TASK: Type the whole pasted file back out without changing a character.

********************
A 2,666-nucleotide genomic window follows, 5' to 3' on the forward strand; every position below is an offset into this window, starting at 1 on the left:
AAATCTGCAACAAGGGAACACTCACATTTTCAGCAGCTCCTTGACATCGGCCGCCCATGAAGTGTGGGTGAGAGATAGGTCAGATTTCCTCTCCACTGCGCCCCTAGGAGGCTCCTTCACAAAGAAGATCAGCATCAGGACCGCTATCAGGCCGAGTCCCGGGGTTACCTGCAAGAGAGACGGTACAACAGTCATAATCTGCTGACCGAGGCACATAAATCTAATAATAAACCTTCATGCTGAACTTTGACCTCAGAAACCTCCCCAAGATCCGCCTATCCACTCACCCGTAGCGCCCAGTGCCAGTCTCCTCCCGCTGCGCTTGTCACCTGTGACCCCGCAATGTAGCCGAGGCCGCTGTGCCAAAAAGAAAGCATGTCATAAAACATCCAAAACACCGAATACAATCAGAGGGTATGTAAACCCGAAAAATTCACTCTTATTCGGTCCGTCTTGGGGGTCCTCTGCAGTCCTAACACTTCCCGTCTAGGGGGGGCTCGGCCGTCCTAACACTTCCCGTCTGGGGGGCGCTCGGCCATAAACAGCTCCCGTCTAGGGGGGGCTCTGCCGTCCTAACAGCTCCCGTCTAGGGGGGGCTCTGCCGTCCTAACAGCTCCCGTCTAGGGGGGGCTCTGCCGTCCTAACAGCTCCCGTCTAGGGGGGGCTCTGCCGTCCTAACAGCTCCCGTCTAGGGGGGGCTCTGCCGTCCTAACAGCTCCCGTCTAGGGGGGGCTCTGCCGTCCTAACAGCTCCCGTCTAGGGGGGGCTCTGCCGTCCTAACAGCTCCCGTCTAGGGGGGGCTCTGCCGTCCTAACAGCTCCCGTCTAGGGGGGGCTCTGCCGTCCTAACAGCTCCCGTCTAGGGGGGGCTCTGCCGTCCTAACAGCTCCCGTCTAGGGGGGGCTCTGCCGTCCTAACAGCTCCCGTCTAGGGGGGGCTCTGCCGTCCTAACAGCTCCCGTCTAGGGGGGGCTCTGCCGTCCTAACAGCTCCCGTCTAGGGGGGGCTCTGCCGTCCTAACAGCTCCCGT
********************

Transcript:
A 2,666-nucleotide genomic window follows, 5' to 3' on the forward strand; every position below is an offset into this window, starting at 1 on the left:
AAATCTGCAACAAGGGAACACTCACATTTTCAGCAGCTCCTTGACATCGGCCGCCCATGAAGTGTGGGTGAGAGATAGGTCAGATTTCCTCTCCACTGCGCCCCTAGGAGGCTCCTTCACAAAGAAGATCAGCATCAGGACCGCTATCAGGCCGAGTCCCGGGGTTACCTGCAAGAGAGACGGTACAACAGTCATAATCTGCTGACCGAGGCACATAAATCTAATAATAAACCTTCATGCTGAACTTTGACCTCAGAAACCTCCCCAAGATCCGCCTATCCACTCACCCGTAGCGCCCAGTGCCAGTCTCCTCCCGCTGCGCTTGTCACCTGTGACCCCGCAATGTAGCCGAGGCCGCTGTGCCAAAAAGAAAGCATGTCATAAAACATCCAAAACACCGAATACAATCAGAGGGTATGTAAACCCGAAAAATTCACTCTTATTCGGTCCGTCTTGGGGGTCCTCTGCAGTCCTAACACTTCCCGTCTAGGGGGGGCTCGGCCGTCCTAACACTTCCCGTCTGGGGGGCGCTCGGCCATAAACAGCTCCCGTCTAGGGGGGGCTCTGCCGTCCTAACAGCTCCCGTCTAGGGGGGGCTCTGCCGTCCTAACAGCTCCCGTCTAGGGGGGGCTCTGCCGTCCTAACAGCTCCCGTCTAGGGGGGGCTCTGCCGTCCTAACAGCTCCCGTCTAGGGGGGGCTCTGCCGTCCTAACAGCTCCCGTCTAGGGGGGGCTCTGCCGTCCTAACAGCTCCCGTCTAGGGGGGGCTCTGCCGTCCTAACAGCTCCCGTCTAGGGGGGGCTCTGCCGTCCTAACAGCTCCCGTCTAGGGGGGGCTCTGCCGTCCTAACAGCTCCCGTCTAGGGGGGGCTCTGCCGTCCTAACAGCTCCCGTCTAGGGGGGGCTCTGCCGTCCTAACAGCTCCCGTCTAGGGGGGGCTCTGCCGTCCTAACAGCTCCCGTCTAGGGGGGGCTCTGCCGTCCTAACAGCTCCCGTCTAGGGGGGGCTCTGCCGTCCTAACAGCTCCCGT